Just a few months ago Boris Johnson stood outside Downing Street to announce he would be leaving Number 10 – telling the nation “them’s the breaks”. But now, in an extraordinary turn of events, he could be back.
The downfall of his successor Liz Truss – who on Thursday, after only 45 days as prime minister, announced her resignation – has left an opportunity for the potential return of Mr Johnson.
The Times has reported it has been told the 58-year-old is expected to stand. And though he still faces an inquiry into whether he misled parliament over the Partgate scandal, Mr Johnson appears to have retained support among the Tory party members.
Only days ago, Mr Johnson – who served as prime minister for just over three years until last month – topped a poll of Tory party members who were asked who they would most like to take over if Ms Truss resigned in the next few weeks. Mr Johnson scored 32 per cent in the YouGov survey of 530 Conservative party members, conducted on 17 and 18 October.
But who decides and can Mr Johnson run again despite only leaving Downing Street last month?
In her short resignation speech on Thursday, Ms Truss said she will stay on as prime minister until her successor has been picked. She said she had agreed with 1922 committee chair, Sir Graham Brady, that “there will be a leadership election to be completed in the next week”.
Sir Graham later explained that he had spoken to Tory Party chair, Jake Berry, who he said had “confirmed that it will be possible to a conduct a ballot and conclude a leadership election by Friday the 28th of October so we should have a new leader in place before the fiscal statement which will take place on the 31st”.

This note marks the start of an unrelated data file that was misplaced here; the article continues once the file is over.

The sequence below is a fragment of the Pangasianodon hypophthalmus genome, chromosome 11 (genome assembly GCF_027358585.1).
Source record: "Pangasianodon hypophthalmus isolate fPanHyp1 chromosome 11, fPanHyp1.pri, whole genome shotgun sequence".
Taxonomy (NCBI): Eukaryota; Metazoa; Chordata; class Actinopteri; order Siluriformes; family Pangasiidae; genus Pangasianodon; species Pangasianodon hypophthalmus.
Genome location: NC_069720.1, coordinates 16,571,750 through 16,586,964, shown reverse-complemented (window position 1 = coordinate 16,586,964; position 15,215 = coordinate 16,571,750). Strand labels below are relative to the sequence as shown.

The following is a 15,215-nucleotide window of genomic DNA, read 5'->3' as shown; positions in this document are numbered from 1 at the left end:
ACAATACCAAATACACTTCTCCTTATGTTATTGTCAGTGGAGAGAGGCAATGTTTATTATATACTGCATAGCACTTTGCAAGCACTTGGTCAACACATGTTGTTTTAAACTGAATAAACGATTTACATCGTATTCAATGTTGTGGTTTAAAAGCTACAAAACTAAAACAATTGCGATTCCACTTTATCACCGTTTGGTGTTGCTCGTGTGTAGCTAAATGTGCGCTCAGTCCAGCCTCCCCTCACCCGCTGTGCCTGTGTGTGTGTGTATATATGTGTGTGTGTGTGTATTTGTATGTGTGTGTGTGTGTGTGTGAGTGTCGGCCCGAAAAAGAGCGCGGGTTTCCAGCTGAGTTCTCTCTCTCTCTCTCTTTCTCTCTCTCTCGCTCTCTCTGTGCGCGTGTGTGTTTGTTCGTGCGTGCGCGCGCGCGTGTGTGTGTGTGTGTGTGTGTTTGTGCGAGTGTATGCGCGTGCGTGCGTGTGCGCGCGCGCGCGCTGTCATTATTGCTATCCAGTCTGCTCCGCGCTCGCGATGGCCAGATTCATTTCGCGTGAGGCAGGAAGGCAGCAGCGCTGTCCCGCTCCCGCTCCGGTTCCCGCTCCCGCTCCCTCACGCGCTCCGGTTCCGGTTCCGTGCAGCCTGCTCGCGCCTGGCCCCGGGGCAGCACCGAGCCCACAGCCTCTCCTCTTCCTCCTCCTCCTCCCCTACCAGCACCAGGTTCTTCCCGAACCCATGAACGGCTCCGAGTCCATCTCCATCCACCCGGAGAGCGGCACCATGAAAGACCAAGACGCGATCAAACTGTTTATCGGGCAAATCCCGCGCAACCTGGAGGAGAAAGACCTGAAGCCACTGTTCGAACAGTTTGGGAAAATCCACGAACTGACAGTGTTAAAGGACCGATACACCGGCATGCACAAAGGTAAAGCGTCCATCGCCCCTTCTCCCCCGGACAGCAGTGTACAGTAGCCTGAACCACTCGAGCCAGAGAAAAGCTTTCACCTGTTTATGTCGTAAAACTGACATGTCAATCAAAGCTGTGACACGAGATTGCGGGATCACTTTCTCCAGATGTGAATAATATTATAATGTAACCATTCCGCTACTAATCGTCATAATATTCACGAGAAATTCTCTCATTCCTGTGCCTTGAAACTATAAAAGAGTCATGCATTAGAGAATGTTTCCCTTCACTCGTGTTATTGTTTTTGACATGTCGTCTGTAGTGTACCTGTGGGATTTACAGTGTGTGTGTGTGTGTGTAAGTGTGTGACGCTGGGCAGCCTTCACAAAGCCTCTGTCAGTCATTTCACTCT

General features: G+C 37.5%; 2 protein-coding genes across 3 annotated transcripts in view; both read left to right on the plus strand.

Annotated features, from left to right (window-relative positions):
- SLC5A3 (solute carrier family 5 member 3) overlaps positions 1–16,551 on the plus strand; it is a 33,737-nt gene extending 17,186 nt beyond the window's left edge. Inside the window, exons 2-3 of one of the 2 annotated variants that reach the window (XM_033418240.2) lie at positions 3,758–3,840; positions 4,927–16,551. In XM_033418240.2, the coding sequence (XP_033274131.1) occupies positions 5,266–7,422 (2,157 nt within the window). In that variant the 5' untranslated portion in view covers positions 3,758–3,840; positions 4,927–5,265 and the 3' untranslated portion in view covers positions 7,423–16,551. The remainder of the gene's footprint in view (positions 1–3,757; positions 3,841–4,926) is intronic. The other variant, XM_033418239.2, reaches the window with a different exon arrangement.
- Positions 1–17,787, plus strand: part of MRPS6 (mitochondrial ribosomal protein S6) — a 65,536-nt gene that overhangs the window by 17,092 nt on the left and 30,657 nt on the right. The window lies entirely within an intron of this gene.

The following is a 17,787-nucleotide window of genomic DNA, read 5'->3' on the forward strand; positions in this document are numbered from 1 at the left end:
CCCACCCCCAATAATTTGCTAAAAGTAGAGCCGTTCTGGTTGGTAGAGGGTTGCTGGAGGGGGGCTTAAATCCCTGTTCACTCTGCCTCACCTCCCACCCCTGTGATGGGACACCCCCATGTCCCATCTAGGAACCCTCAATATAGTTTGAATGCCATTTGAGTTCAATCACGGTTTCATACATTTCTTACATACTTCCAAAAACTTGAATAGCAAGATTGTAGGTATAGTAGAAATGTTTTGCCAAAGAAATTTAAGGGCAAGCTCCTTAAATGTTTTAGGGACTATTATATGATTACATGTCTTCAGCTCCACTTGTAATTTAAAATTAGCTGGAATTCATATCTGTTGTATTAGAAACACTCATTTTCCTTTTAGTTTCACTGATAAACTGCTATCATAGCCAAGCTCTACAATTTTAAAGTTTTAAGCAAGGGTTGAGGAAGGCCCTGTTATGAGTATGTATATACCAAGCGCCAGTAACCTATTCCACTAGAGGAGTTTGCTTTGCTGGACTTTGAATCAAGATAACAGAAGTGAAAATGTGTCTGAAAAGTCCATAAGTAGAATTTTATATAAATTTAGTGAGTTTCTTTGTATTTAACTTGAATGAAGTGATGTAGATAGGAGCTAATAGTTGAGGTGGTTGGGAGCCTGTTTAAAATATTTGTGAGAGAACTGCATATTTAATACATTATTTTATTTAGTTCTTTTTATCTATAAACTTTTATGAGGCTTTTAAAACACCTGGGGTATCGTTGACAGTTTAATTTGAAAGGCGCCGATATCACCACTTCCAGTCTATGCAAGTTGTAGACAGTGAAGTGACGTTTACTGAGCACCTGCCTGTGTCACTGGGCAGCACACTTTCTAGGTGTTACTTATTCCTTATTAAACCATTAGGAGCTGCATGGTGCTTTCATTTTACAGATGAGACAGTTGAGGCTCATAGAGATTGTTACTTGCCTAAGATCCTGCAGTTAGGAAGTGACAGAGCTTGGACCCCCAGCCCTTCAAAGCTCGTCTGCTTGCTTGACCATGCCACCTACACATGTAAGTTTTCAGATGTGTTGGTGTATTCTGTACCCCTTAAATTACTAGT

According to a House of Commons Library research briefing on the Conservative Party leadership elections, “the leader of the Party must be a sitting MP”. Despite leaving Number 10 Mr Johnson is, of course, still MP for Uxbridge and South Ruislip. And as things stand, it seems Mr Johnson would be free to make a bid to be the party’s leader – and therefore potentially become the country’s prime minister – once more. The Independent has contacted the Conservative Party for comment.
The Tory leadership elections, the research briefing outlines, “usually consist of two stages … Conservative MPs choose two candidates to put forward to stage two” and then “Party members are balloted. The candidate with the most votes wins”.
However, when Sir Graham was questioned by reporters on Thursday the situation initially appeared less clear. Asked whether members would be included in the process, he said “that is the expectation”, adding: “So, the reason I’ve spoken to the Party chairman and discussed the parameters of a process is to look at how we can make the whole thing happen, including the party being consulted by Friday next week.”
Asked if there would definitely be two candidates going forward to the membership, Sir Graham replied: “The party rules say there will be two candidates unless there is only one candidate.”
Later on Thursday, Sir Graham said candidates to replace Ms Truss will need at least 100 nominations from Tory MPs. Appearing alongside him, Berry explained that the board of the Tory Party had met at 4pm.
He added: “In conjunction with the 1922 committee, we have decided that if the party should decide to put forward two candidates there will be an expedited, binding online vote of Conservative party members to choose its next leader”. He continued: “All stages of the leadership election will be concluded by no later than Friday the 28th of October.”
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